Functional characterization of the novel DNA repair gene MBD4
Wong, Edmund Hong-Sing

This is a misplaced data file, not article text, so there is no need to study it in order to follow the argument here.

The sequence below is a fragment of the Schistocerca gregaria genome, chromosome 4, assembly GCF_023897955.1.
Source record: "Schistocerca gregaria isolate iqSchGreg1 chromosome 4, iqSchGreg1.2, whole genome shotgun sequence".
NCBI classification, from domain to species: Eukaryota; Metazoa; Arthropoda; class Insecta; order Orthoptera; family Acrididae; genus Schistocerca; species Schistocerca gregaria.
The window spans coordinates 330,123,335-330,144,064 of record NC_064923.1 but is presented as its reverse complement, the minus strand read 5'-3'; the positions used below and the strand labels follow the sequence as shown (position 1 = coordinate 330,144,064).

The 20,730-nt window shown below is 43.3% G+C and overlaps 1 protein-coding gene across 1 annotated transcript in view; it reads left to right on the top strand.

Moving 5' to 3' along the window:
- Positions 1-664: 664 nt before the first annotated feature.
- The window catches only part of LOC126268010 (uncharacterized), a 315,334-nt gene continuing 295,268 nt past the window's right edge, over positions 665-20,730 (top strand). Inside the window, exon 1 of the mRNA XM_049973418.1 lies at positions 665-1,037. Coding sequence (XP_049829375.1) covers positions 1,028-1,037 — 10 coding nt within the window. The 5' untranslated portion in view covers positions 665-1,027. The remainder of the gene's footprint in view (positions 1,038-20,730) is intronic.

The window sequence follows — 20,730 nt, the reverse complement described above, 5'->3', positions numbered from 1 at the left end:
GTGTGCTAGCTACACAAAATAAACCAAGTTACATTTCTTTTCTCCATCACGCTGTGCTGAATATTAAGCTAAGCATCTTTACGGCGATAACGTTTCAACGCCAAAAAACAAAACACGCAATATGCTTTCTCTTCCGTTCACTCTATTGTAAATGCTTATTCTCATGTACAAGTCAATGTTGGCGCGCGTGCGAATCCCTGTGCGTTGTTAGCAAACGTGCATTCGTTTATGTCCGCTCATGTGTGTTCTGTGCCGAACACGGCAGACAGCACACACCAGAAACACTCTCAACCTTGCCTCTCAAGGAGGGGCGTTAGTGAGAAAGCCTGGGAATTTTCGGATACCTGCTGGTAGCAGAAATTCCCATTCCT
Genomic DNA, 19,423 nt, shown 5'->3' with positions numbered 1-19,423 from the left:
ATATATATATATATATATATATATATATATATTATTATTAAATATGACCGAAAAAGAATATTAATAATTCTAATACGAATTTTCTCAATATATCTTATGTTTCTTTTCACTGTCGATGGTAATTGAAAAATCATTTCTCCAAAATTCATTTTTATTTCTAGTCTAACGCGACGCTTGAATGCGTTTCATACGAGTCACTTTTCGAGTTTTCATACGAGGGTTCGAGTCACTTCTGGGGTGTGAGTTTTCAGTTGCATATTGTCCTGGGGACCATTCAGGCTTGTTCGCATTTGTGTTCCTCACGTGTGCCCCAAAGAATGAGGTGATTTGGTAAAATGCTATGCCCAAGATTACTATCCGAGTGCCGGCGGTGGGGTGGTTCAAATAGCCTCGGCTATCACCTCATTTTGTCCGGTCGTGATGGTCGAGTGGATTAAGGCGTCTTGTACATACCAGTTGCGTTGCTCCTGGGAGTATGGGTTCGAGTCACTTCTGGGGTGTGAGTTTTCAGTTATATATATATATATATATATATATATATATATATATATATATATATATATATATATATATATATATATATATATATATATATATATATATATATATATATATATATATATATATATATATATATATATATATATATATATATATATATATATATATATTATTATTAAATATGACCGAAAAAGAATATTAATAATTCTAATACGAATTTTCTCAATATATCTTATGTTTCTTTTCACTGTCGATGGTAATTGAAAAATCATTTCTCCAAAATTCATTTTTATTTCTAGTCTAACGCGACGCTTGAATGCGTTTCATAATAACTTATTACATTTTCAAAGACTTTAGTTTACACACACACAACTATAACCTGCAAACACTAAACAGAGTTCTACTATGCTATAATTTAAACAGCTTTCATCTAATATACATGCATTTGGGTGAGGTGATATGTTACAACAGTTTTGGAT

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Mbd4 (methyl-CpG binding domain 4) is a novel mammalian repair enzyme that was first identified as a member of a family of proteins containing a distinct domain that binds to methyl-CpG dinucleotides. In addition, the human protein was shown to interact with the DNA mismatch repair protein MLH1. Mutations in Mbd4 have been observed in human colorectal carcinomas exhibiting microsatellite instability (MSI), a hallmark of mismatch repair (MMR) deficiency. Recent biochemical studies have advanced the understanding that Mbd4 is a glycosylase involved in the repair of mismatched G-T and G-U residues at methylated CpG sites. These results taken together suggest that MBD4 defects might confer cancer predisposition.;To clarify the role of Mbd4 in DNA repair in vivo and to examine the impact of Mbd4 inactivation on gastrointestinal (GI) tumorigenesis, we introduced a null mutation into the murine Mbd4 gene by gene-targeting. Heterozygous and homozygous Mbd4 mutant mice develop normally and do not show increased cancer susceptibility or reduced survival. Because of the speculative role of Mbd4 in mismatch repair, we assessed the mutation frequency at microsatellite sequences in the mouse genome. In one mononucleotide marker and two dinucleotide markers examined, Mbd4 inactivation did not increase MSI. Furthermore, we found that MMR activity, as detected by an in vitro assay system, was not compromised in Mbd4-deficient cellular extracts. Our findings support the notion that Mbd4 does not have a direct role in MMR.;Although Mbd4 inactivation did not increase the mutation frequency at microsatellite sequences, it did result in a two to three-fold increase in C → T transition mutations at CpG sites within the lacI mutational reporter of splenocytes and small intestinal epithelial cells. The combination of Mbd4-deficiency with a germ line mutation in the adenomatous polyposis coli (Apc) gene increased the tumor number in the GI tract and accelerated tumor progression. Most dramatically, the number of microadenomatous lesions was 10-fold higher in Mbd4 -/-/Apc1638N /+ mice than in Apc1638N/+ single mutants. The change in the GI cancer phenotype was associated with an increase in somatic C → T mutations at CpG sites within the coding region of the wild type Apc allele, a finding in remarkable agreement with our lacI analysis and the previously ascribed biochemical activity of Mbd4. These studies indicate that although inactivation of Mbd4 does not by itself cause cancer predisposition in mice, can alter the mutation spectrum in cancer cells and modify the cancer predisposition phenotype.
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